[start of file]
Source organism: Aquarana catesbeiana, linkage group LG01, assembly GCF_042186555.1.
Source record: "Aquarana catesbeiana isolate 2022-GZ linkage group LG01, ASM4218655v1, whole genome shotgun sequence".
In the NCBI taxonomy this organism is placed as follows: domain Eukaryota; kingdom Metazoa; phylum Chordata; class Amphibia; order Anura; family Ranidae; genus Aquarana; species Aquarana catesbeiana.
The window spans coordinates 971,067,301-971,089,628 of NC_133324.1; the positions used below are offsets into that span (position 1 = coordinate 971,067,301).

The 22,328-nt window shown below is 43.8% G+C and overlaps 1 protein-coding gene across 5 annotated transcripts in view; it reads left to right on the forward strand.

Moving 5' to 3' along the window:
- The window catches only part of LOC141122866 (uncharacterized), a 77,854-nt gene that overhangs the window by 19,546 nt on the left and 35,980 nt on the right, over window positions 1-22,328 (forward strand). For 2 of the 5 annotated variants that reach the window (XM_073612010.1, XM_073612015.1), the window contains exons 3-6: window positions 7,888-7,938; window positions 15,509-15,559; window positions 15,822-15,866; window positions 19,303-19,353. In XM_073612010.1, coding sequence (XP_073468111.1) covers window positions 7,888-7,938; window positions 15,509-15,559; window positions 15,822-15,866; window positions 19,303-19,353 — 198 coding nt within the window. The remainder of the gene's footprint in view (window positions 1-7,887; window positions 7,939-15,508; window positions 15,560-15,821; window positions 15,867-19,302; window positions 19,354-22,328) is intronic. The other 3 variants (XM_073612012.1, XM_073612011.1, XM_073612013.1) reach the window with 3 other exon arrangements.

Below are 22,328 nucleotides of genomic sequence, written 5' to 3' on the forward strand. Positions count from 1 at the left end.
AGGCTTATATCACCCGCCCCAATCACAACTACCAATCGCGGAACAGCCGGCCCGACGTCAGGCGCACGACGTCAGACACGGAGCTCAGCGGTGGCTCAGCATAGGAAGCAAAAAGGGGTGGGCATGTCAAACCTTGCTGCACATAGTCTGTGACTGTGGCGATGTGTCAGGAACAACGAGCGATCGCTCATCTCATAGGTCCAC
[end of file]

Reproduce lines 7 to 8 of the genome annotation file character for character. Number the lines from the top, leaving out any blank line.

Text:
- The window catches only part of LOC141122866 (uncharacterized), a 77,854-nt gene that overhangs the window by 19,546 nt on the left and 35,980 nt on the right, over window positions 1-22,328 (forward strand). For 2 of the 5 annotated variants that reach the window (XM_073612010.1, XM_073612015.1), the window contains exons 3-6: window positions 7,888-7,938; window positions 15,509-15,559; window positions 15,822-15,866; window positions 19,303-19,353. In XM_073612010.1, coding sequence (XP_073468111.1) covers window positions 7,888-7,938; window positions 15,509-15,559; window positions 15,822-15,866; window positions 19,303-19,353 — 198 coding nt within the window. The remainder of the gene's footprint in view (window positions 1-7,887; window positions 7,939-15,508; window positions 15,560-15,821; window positions 15,867-19,302; window positions 19,354-22,328) is intronic. The other 3 variants (XM_073612012.1, XM_073612011.1, XM_073612013.1) reach the window with 3 other exon arrangements.

Below are 22,328 nucleotides of genomic sequence, written 5' to 3' on the forward strand. Positions count from 1 at the left end.